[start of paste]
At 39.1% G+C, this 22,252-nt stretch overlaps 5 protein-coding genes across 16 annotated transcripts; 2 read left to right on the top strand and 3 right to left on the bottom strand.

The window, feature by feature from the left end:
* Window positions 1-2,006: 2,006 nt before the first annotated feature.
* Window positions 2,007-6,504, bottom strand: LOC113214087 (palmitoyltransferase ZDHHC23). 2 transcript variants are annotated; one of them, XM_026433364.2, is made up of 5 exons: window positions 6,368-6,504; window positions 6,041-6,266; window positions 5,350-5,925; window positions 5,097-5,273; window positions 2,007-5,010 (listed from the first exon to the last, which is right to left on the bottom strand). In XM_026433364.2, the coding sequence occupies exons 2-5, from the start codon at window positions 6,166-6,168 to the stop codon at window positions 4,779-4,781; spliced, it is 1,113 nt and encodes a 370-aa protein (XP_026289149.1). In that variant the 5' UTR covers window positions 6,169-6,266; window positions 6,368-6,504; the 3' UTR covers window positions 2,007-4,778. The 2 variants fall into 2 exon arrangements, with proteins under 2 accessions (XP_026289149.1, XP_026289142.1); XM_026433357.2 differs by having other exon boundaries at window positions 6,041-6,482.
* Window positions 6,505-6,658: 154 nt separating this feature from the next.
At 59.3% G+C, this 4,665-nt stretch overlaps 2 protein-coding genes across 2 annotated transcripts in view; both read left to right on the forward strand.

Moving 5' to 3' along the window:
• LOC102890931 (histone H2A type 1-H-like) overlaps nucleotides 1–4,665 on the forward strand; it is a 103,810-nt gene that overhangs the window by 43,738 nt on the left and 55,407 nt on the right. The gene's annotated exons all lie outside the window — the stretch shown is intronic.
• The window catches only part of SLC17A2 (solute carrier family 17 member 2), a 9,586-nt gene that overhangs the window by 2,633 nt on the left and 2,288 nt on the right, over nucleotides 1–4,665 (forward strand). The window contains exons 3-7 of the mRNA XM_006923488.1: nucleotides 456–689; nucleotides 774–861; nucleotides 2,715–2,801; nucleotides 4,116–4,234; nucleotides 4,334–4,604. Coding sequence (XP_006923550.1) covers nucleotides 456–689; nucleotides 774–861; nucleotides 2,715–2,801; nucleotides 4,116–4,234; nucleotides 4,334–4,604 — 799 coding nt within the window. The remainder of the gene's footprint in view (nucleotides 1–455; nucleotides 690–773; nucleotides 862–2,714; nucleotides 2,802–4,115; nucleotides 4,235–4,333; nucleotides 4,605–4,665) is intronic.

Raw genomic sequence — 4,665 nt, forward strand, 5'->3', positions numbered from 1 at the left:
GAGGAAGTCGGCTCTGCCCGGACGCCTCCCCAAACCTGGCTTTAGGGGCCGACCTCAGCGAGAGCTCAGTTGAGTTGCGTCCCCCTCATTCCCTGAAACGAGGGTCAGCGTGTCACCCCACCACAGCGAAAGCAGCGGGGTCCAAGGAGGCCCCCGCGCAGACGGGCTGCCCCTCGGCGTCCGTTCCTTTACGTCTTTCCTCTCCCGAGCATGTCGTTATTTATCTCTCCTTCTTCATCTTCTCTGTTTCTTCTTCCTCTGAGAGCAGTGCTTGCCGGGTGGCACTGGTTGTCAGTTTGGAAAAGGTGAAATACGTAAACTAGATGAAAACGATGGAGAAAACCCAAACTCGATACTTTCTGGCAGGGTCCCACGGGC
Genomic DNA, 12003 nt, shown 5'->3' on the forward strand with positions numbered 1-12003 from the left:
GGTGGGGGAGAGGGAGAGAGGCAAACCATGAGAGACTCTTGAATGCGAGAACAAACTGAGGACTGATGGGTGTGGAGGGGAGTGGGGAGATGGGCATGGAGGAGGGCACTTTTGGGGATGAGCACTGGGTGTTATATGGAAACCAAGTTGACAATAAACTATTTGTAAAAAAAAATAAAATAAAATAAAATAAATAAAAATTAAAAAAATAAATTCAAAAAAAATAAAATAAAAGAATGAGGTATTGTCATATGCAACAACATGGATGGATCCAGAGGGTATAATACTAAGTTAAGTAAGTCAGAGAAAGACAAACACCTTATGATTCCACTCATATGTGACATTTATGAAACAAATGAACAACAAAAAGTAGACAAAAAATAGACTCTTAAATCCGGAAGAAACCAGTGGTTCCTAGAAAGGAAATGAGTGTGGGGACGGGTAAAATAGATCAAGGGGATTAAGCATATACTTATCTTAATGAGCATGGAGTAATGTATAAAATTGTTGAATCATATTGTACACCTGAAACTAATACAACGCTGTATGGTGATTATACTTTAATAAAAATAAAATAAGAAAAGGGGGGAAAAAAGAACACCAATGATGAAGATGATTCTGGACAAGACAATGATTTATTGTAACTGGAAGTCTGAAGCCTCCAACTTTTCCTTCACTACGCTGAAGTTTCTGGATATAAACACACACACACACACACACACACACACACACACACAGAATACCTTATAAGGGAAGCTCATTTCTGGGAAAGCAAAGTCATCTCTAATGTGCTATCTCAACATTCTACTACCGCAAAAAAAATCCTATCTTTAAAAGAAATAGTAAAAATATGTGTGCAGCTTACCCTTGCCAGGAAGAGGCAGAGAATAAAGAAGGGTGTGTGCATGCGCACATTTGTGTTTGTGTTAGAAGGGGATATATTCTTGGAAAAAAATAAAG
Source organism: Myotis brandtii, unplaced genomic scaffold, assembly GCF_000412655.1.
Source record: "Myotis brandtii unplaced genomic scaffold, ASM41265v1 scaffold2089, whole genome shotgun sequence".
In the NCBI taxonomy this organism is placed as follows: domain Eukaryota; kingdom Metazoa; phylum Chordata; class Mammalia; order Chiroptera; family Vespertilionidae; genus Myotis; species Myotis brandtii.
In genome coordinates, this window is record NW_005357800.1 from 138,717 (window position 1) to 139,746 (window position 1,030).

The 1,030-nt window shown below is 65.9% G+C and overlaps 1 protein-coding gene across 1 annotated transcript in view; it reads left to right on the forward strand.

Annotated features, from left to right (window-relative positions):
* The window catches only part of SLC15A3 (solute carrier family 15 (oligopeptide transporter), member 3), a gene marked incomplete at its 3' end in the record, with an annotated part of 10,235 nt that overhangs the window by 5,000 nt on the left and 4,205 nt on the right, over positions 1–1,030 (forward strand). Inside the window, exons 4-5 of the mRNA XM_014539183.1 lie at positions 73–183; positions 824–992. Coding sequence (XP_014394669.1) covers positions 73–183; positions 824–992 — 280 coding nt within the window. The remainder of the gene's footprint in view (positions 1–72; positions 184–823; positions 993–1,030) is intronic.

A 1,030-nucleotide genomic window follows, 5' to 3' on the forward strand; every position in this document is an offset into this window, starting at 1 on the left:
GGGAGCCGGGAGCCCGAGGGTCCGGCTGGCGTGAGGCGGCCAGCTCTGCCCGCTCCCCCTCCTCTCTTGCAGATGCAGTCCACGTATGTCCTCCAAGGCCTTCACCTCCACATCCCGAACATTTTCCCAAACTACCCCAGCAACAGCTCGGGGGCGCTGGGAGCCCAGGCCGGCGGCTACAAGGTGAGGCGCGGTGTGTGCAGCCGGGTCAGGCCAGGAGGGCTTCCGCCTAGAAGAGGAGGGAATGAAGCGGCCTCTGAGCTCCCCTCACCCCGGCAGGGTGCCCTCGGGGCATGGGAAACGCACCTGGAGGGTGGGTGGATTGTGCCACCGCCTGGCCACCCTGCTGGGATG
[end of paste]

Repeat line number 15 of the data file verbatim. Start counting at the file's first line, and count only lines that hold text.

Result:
Source record: "Myotis brandtii unplaced genomic scaffold, ASM41265v1 scaffold2089, whole genome shotgun sequence".